As environmental degradation increasingly threatens economic development, the Bank intensifies its efforts to integrate environmental considerations into its day-to-day work
In recent years, environmental degradation has become a matter of central concern for both developing and industrialized countries. The evidence is increasing that sound environmental management—far from being a luxury—is an essential ingredient for maintaining the natural resource base upon which most nations depend for their continued economic development. Developing nations will have to find a path to growth that differs markedly from the one traversed by their predecessors. And the industrialized ones will have to modify their behavior, curbing excessive use of resources and managing waste more efficiently.
The changing environmental problems of the world have, in recent years, heightened awareness of the dangers posed to all mankind. Traditionally, these problems were limited to those associated with the effects of urban and industrial waste disposal on local populations. However, critical environmental issues now include global warming (also known as the greenhouse effect), threats to the ozone layer, tropical deforestation, the transboundary movement of hazardous wastes, acid rain, soil erosion, desertification, siltation of dams, threats to indigenous peoples and species, and overuse and misuse of pesticides. Moreover, these problems even call into question the very relevance of conventional economics.
In developed and developing nations alike, governments have been increasingly investing in conservation measures (such as watershed protection and reforestation schemes), building ameliorative components into projects (such as pollution control equipment), strengthening environmental institutions, and introducing appropriate regulatory or legislative mechanisms. The World Bank has long stood committed to help in this regard—the first environmental advisor was recruited in 1969, establishing an Office of Environmental Affairs shortly thereafter, and numerous projects have contained environmental objectives, even if not labelled as such. But the rapidly unfolding events of the past two decades have called for a substantially greater attention to environmental matters and a more comprehensive approach than had been previously pursued by the Bank, as public discussion of these subjects has grown louder. In particular, a number of Bank lending operations, such as the Polonoroeste project in Brazil, the Botswana Livestock project, and the Indonesia Transmigration project, have been the subject of intense public criticism.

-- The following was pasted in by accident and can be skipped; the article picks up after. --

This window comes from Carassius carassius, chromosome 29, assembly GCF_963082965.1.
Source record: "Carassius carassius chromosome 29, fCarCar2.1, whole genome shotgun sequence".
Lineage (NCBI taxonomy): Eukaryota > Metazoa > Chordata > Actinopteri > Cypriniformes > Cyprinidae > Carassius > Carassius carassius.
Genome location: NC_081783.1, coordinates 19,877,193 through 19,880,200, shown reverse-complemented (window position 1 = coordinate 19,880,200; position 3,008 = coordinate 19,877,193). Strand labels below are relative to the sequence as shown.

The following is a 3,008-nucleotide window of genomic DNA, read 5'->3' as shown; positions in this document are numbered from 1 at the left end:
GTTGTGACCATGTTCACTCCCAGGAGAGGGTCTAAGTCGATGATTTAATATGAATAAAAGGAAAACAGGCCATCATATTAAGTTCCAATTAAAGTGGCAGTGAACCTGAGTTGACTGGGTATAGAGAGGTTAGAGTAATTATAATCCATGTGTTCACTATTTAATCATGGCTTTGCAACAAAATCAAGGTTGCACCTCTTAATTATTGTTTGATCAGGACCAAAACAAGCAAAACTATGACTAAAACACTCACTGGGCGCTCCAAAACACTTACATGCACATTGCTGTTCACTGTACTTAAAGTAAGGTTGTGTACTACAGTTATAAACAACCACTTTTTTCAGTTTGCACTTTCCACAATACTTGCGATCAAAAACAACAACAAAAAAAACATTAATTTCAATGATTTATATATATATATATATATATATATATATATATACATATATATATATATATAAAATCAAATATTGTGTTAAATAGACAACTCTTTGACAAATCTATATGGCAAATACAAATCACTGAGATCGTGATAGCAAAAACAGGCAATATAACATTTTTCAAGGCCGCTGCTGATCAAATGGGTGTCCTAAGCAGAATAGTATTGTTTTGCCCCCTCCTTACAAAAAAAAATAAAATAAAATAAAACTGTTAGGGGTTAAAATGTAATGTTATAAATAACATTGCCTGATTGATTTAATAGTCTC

For a fuller discussion, see Development Committee paper number 22, “World Bank Support for the Environment: A Progress Report,” 1989. Two earlier papers in this series are: “Environment and Development: Implementing the World Bank’s New Policies,” number 17, 1988; and “Environment, Growth, and Development,” number 14, 1987. See also “Striking a Balance: The Environmental Challenge of Development,” available without charge from the World Bank Publications Sales Unit, Washington, DC 20433 USA.
In 1987, in part spurred by this criticism, the Bank sharply adjusted its policies so as to favor environmental management. Underlying this change was the growing evidence and conviction that environmental degradation in its many forms constitutes a threat to economic development and growth. Utilizing the concept of “depreciation of natural capital” allows environmental deterioration to be translated into macroeconomic terms. For example, a recent study by the World Resources Institute estimates that although the GNP of Indonesia increased 7 percent a year between 1970 and 1984, the true growth rate would fall to 4 percent a year if such depreciation were allowed for.
The Bank is now convinced that the pervasive nature of environmental problems dictates a new approach: integrating environmental management into economic policymaking at all levels of government, supplementing the traditional project-by-project approach. The Bank also recognizes that special attention needs to be given to designing economic incentives in such a way that they induce environmentally sound practices, and experience shows that the two can be mutually supportive. Over the past two years, the Bank has made substantial progress on many fronts, particularly in the area of project lending. But much remains to be done, especially when it comes to country and sector work.